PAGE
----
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⚠️ BC SPCA asks public to remove bird feeders due to avian influenza outbreak…

The presence of a highly pathogenic avian influenza (HPAI) has been confirmed in Canada, with cases spreading rapidly across the country and confirmed detections in B.C. The BC SPCA is asking the public to temporarily remove backyard bird feeders and empty bird baths to prevent the spread of the disease.

Wild birds play a key role in the spread of HPAI. Although waterfowl (including ducks, geese and gulls) and raptors (eagles, hawks and owls) are highest risk, avian influenza viruses can infect all avian species. The virus is shed by infected birds through feces and respiratory secretions and is very resilient – the virus can survive in the environment for several months and continue to infect other birds!

Photo credit: Stephanie Watson

Bird feeders facilitate the spread of the disease by encouraging unnatural congregations of birds and attracting other wildlife including predators and rodents. Fallen seed is also an especially bad source of disease – when birds feed from the ground, they are also exposed to droppings that accumulate below a feeder. The presence of bird feeders and baths can also increase the risk of transmitting the virus between nearby animals like backyard chickens or turkeys.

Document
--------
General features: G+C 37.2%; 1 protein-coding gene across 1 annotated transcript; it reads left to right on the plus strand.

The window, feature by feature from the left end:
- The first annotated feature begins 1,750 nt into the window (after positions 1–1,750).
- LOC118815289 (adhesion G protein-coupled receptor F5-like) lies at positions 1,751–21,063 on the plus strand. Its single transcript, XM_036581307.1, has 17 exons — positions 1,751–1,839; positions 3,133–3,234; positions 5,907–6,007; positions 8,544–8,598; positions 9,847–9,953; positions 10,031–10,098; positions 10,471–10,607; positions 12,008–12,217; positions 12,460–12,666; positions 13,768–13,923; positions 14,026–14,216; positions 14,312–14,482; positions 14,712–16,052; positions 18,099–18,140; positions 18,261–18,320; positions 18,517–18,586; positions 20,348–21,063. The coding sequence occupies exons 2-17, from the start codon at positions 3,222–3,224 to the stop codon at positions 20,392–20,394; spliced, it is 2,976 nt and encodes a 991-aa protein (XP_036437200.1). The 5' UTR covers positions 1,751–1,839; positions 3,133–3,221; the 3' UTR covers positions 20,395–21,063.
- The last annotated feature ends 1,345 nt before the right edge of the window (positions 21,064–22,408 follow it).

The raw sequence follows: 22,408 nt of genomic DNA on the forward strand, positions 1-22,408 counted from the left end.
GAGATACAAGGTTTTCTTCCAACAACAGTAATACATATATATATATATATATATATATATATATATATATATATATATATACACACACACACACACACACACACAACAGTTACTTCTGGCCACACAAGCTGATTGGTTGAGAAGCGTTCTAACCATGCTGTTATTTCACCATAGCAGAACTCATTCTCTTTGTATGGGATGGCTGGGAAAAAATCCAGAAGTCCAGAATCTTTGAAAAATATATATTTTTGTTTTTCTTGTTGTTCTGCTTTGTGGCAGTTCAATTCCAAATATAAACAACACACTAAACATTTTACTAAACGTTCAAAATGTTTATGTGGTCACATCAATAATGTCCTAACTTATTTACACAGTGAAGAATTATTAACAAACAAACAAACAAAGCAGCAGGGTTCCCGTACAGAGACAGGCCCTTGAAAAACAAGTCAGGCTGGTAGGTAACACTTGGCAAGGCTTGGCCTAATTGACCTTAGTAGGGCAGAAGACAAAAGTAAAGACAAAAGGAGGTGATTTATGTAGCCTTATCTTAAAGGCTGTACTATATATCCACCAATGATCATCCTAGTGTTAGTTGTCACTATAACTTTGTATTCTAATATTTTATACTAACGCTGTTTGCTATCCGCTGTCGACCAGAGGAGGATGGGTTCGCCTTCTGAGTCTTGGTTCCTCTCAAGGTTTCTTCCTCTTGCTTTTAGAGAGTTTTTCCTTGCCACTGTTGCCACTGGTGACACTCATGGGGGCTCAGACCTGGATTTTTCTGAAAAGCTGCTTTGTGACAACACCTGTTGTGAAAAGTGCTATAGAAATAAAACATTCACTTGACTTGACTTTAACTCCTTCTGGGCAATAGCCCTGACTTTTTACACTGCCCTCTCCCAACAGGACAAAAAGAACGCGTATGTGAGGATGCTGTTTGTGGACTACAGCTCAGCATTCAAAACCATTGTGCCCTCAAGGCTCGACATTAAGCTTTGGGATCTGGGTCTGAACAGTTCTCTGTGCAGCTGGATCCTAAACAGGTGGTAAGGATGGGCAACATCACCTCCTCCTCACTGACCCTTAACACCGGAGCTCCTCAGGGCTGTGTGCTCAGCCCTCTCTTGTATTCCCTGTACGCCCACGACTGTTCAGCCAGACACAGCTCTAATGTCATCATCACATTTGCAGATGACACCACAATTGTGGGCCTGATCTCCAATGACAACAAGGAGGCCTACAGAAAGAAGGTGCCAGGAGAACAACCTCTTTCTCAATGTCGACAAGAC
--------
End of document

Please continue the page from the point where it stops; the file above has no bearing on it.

Avian influenza – or “bird flu” – is a virus that can affect many different species of birds. This includes farm animals like chickens and turkeys, but can also affect pets and wild birds. The H5N1 strain is considered highly pathogenic, causing severe illness and death in birds.

On rare occasions, this virus can cause disease in humans that have close contact with infected birds, or heavily contaminated areas. We need to do everything we can to stop this virus in its tracks!

Help curb this serious disease by removing your bird feeders and emptying bird baths as well as monitoring for any signs of sick birds in your area. Sick birds may appear lethargic, unusually “fluffed up”, have nasal discharge, or have excessively watery eyes or swelling of the head and eyelids. Contact the BC SPCA at 1-855-622-7722 for advice about sick birds or for help finding your local wildlife rehabilitation centre.

Report sightings of sick or dead wild birds to the Canadian Wildlife Health Cooperative (CWHC) at 1-800-567-2033. If the report is assessed to require further investigation, a biologist may retrieve the carcass for further testing. Please do not bring deceased birds to a wildlife rehabilitation centre or veterinary clinic as they will not be able to test for the disease.

Written and released by BC SPCA. No edits and no additions.

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